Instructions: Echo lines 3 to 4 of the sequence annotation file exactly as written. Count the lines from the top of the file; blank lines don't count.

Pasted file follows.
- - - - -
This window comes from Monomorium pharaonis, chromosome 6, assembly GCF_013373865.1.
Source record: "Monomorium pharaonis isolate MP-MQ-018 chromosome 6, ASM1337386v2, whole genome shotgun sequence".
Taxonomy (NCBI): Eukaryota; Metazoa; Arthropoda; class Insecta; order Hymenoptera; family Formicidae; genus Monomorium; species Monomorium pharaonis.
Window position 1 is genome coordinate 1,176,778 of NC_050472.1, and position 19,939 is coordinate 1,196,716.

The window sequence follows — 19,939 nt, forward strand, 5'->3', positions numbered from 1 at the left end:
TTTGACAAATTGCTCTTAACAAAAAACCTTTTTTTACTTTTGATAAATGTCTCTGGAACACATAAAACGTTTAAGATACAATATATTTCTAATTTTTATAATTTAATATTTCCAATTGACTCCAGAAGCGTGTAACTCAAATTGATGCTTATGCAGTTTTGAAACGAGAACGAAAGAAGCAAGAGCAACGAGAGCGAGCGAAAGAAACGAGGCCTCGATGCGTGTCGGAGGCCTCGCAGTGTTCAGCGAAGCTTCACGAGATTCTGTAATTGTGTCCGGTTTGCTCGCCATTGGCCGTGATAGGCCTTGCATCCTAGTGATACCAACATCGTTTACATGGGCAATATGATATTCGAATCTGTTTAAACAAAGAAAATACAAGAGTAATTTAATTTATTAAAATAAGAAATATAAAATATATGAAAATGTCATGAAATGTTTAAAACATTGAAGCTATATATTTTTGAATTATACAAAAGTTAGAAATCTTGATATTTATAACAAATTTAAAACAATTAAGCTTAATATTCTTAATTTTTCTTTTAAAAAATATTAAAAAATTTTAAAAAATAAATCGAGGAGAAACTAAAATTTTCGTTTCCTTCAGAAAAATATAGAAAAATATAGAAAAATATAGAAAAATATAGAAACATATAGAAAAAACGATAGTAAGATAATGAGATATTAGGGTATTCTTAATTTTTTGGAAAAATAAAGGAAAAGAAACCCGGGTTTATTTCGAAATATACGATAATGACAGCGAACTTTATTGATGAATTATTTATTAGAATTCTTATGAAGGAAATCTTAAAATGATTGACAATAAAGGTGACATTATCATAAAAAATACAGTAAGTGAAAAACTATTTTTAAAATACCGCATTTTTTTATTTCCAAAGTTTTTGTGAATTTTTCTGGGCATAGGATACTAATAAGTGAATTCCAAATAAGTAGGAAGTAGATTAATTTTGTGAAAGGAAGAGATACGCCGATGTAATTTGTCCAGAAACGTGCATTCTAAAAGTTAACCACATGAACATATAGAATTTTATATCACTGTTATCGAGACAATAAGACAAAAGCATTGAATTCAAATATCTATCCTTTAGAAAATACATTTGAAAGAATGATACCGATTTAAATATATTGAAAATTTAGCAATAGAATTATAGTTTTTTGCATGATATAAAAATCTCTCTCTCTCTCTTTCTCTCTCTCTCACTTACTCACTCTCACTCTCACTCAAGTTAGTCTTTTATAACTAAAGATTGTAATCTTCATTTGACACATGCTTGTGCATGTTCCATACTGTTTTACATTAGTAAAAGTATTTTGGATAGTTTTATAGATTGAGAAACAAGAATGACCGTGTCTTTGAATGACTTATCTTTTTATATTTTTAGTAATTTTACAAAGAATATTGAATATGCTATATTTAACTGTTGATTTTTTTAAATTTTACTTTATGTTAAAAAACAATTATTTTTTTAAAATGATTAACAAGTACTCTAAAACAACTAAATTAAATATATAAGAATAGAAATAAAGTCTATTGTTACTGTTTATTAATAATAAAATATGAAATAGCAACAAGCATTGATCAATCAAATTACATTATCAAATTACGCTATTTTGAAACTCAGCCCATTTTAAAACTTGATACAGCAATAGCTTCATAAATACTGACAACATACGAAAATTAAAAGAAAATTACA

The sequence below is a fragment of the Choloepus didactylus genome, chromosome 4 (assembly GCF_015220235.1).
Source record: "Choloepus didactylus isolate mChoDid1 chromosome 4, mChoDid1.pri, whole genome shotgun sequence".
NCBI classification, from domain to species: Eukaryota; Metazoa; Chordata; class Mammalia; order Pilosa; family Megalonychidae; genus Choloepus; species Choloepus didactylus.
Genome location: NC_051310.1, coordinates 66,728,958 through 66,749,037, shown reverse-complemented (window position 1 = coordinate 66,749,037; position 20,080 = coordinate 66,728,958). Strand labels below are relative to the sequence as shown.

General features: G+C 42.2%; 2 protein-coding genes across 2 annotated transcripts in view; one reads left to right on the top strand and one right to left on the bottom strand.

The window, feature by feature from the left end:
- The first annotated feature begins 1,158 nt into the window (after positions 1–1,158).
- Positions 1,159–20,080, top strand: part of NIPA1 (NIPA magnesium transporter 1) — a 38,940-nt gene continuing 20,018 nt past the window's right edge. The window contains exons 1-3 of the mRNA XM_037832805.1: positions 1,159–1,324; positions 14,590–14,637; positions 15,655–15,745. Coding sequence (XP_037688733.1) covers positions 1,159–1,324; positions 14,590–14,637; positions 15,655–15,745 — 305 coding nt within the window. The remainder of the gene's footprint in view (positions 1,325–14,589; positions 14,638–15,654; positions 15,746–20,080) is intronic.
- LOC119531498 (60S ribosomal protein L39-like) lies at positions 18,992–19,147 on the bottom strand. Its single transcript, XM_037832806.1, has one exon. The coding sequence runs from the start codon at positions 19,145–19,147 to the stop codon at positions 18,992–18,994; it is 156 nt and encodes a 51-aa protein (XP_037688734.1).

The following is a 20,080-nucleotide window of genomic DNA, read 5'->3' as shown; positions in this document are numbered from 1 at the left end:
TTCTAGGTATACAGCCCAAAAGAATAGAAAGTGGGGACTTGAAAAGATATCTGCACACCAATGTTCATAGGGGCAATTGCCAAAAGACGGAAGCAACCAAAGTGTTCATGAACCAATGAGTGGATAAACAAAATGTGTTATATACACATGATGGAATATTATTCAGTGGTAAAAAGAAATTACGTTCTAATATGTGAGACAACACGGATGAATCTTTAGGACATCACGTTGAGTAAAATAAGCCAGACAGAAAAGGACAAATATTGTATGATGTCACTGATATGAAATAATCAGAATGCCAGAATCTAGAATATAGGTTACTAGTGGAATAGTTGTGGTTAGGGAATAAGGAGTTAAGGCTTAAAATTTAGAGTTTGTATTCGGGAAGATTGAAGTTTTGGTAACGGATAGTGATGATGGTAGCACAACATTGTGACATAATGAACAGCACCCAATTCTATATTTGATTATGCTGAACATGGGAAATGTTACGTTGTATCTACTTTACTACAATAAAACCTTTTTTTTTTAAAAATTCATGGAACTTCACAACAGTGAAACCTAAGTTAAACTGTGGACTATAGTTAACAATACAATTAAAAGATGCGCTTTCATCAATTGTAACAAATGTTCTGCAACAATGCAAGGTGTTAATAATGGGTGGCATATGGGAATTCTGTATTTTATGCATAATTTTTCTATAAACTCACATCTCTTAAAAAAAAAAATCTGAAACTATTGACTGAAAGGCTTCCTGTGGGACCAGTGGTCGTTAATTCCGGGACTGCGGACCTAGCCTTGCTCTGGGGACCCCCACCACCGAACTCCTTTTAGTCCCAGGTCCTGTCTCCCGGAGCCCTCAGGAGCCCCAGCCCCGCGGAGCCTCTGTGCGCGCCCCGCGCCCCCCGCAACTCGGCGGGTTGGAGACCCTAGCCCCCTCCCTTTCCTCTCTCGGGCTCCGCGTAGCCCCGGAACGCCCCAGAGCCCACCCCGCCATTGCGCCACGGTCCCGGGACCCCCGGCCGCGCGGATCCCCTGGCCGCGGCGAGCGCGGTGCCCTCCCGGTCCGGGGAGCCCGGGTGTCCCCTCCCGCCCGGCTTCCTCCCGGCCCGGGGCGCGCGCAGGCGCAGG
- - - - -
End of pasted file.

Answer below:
Taxonomy (NCBI): Eukaryota; Metazoa; Arthropoda; class Insecta; order Hymenoptera; family Formicidae; genus Monomorium; species Monomorium pharaonis.
Window position 1 is genome coordinate 1,176,778 of NC_050472.1, and position 19,939 is coordinate 1,196,716.